Westminster may obsess over national polls, but they are an indequate guide to the outcome of the next election. To know where the parties really stand, we need numbers from the marginals - the seats which decide who enters Downing Street.
Lord Ashcroft will helpfully be publishing another of his super-polls at this Saturday's ConservativeHome conference but in advance of that, ComRes has carried out a new survey for the Independent of the 40 most marginal Conservative-Labour battlegrounds. The bad news for Ed Miliband is that his party is two points behind (35-33) in the 25 where the Tories are incumbent, suggesting that it is performing worse in these constituencies than nationally (a reversal of previous findings). If Labour is to become the largest single party, let alone achieve a majority, these are must-win seats. In the 15 where Labour is incumbent, the party is eight points ahead (39-31), but given the need to improve, rather than merely maintain its position, this is no consolation.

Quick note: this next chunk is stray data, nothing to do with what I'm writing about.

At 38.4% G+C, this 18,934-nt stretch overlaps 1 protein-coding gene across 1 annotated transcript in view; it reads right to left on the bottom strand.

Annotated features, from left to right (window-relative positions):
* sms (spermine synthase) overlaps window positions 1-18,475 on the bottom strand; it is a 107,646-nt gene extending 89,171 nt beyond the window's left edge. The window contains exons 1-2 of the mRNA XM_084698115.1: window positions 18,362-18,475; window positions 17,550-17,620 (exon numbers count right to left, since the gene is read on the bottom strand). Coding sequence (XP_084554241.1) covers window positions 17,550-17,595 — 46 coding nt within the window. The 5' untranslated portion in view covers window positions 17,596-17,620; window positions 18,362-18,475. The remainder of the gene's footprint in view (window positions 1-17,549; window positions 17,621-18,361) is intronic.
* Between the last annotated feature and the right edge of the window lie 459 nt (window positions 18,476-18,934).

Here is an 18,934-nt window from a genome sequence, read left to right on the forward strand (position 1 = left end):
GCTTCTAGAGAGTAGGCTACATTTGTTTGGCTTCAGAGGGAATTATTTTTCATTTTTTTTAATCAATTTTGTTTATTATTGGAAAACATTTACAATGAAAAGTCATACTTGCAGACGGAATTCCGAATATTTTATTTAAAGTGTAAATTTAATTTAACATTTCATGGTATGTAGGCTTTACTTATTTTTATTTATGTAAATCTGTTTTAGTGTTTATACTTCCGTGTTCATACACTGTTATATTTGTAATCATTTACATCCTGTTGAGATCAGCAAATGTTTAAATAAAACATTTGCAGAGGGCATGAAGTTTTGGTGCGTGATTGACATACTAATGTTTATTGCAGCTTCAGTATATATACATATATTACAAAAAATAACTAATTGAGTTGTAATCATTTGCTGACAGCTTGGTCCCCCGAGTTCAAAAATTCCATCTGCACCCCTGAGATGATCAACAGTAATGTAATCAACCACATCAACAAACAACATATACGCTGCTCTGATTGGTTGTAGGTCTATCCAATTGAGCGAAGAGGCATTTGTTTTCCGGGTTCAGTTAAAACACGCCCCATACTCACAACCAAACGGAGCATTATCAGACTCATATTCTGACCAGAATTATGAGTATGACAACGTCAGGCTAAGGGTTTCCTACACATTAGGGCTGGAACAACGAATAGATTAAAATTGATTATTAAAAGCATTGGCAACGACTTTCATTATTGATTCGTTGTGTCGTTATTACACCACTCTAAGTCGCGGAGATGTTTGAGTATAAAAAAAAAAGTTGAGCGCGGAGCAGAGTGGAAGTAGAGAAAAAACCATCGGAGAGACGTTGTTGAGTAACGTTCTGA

Of note is that across all 40 seats, both the Tories and Labour have lost votes since the last general election. Labour is down two points to 35 per cent and the Tories are down four to 33 per cent. Ukip is up a remarkable 14 to 17 per cent and the Lib Dems are down 10 to eight per cent. It is a finding that appears to confirm Labour fears that the Farageists are now eating into their vote share as well as the Tories'.